I was instrumental during these years in bringing Spender to Detroit where I was the visiting poet at Wayne State. He gave a reading and a lecture on Modern Poetry and Modern Art. It so happened that the original paper wall-sized cartoons of Diego Rivera’s mural in the Detroit Institute of Art had just been discovered in some dusty old archive of the museum. We were invited to view them from a mezzanine where they were rolled out below us.
He also came to Cornell College where I taught and spent a month there. He taught a seminar on Modern Poetry to a group of handpicked students, and gave three lectures and a farewell reading to packed houses. Writers and literary people came from all over Iowa came to hear him.
Mount Vernon, Iowa, is of course, a very small stage for such a large player, so one weekend, Peg and I arranged a visit to the Guthrie Theater in Minneapolis. Since Stephen had known Tyrone Guthrie, the theater people set us up with fine seats and a backstage tour.
One of the plays was Waiting For Godot. It was a compelling and polished performance, so when it was over Peg and I inquired what Stephen thought of it. “It was quite good, you know. I saw the play in London and didn’t like it at all and walked out after the first act,” he said with a twinkle in his eye.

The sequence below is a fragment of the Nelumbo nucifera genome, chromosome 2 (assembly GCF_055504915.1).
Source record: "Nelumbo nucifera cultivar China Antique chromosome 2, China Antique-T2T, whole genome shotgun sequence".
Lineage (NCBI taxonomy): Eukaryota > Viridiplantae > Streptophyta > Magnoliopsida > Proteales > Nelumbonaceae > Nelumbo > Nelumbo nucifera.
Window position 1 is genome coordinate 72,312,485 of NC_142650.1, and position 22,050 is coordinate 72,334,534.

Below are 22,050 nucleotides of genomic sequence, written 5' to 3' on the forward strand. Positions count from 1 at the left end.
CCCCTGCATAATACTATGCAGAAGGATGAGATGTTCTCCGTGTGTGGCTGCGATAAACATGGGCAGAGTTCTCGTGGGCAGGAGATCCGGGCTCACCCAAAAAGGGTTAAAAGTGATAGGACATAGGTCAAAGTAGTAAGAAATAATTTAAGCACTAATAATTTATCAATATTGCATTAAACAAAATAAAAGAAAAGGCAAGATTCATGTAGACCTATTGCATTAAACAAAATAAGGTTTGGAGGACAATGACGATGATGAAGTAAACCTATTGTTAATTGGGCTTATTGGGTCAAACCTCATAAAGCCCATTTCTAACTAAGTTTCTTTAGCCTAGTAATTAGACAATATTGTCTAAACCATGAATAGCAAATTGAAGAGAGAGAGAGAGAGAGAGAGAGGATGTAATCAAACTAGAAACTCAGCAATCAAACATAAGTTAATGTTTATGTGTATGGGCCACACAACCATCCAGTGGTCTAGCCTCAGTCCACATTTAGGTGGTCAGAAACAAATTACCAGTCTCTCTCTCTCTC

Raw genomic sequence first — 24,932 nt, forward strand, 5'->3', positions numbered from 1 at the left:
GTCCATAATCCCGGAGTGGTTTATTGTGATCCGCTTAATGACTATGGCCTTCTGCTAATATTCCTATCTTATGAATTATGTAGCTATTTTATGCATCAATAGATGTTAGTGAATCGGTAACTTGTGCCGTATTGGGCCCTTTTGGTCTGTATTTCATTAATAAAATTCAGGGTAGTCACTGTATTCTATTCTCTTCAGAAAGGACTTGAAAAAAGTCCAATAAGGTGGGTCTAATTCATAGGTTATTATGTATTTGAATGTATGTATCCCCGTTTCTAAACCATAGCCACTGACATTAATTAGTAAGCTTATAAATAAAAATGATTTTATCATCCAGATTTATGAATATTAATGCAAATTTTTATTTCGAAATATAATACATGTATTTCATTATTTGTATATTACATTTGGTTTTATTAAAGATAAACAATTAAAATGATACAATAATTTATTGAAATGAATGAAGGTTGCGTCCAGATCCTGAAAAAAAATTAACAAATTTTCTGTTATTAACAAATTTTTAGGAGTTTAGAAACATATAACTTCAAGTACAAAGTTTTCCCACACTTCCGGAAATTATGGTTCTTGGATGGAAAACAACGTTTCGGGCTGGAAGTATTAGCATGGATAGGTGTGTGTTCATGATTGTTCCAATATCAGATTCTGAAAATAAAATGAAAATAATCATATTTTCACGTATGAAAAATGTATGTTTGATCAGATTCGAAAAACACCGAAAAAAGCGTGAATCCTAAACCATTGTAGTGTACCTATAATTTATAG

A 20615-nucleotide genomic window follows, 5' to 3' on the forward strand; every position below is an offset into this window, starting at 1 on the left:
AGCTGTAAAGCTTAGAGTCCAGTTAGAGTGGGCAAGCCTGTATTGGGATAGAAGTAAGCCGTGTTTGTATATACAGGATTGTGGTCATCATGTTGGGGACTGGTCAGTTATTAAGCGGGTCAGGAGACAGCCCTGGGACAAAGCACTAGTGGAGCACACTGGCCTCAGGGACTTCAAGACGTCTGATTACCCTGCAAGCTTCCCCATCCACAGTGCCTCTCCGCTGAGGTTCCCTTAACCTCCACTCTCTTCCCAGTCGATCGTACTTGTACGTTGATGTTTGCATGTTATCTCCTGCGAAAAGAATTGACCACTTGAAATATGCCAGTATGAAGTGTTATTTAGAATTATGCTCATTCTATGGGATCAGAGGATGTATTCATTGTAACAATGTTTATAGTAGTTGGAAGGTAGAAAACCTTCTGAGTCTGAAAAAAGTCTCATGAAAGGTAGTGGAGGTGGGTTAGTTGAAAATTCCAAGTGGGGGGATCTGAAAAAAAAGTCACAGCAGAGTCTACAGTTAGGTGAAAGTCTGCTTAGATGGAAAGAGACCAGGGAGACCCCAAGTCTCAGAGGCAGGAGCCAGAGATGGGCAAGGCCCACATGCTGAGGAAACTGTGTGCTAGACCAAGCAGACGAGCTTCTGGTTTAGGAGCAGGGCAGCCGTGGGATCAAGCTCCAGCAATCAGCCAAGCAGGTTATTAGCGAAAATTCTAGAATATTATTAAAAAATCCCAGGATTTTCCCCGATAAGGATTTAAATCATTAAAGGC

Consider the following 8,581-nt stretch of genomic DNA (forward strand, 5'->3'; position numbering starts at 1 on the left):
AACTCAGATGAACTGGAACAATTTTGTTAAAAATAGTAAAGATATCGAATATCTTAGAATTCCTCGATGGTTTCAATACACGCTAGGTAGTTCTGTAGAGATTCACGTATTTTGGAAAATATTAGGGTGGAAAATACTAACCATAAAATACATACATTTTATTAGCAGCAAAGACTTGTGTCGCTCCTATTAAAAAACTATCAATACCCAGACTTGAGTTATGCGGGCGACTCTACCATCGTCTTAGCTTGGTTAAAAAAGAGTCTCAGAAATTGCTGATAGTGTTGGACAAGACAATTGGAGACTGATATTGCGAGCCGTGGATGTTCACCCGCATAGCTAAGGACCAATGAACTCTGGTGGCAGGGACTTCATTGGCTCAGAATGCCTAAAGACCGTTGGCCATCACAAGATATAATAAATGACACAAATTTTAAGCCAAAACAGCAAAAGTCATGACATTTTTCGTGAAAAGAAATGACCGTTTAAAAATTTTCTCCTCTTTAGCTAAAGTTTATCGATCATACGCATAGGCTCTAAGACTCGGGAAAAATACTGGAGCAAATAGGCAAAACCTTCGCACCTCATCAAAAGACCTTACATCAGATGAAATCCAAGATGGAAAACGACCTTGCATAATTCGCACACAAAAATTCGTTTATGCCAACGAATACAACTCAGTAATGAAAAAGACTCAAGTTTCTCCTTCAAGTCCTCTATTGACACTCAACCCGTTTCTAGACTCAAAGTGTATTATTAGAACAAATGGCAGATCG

I saw Stephen several times after that, once at his house one evening in St. John’s wood where we had a wonderful supper of “scraps” that Natasha had prepared, and another time with Peg at Westminster Abbey when he delivered the eulogy for Henry Moore, after which he took us to The Groucho Club, a spot whose patrons' books were displayed behind the bar.
My world’s a smaller place without Stephen. But the sense of perspective I gained from being in his presence from time to time, my sense of what’s really important, my sense of decency and compassion and craft is a legacy that’s still with me.
“I think continually of those who were truly great/Who, from the womb, remembered the soul’s history,” Stephen wrote in an early poem. Oh, yes. And so should we all.
Robert Dana was born in Boston in 1929. In the mid-1950's he studied at the University of Iowa Writers' Workshop under Robert Lowell and John Berryman. He received National Endowment Fellowships for Poetry in 1985 and 1993, and The Delmore Schwartz Memorial Prize in 1989. He was recently appointed Poet Laureate of Iowa. His books include The Morning Of The Red Admirals (Anhinga Press, 2004), Summer (Anhinga Press, 2000) and A Community of Writers: Paul Engle And The Iowa Writers' Workshop (University of Iowa Press, 1999).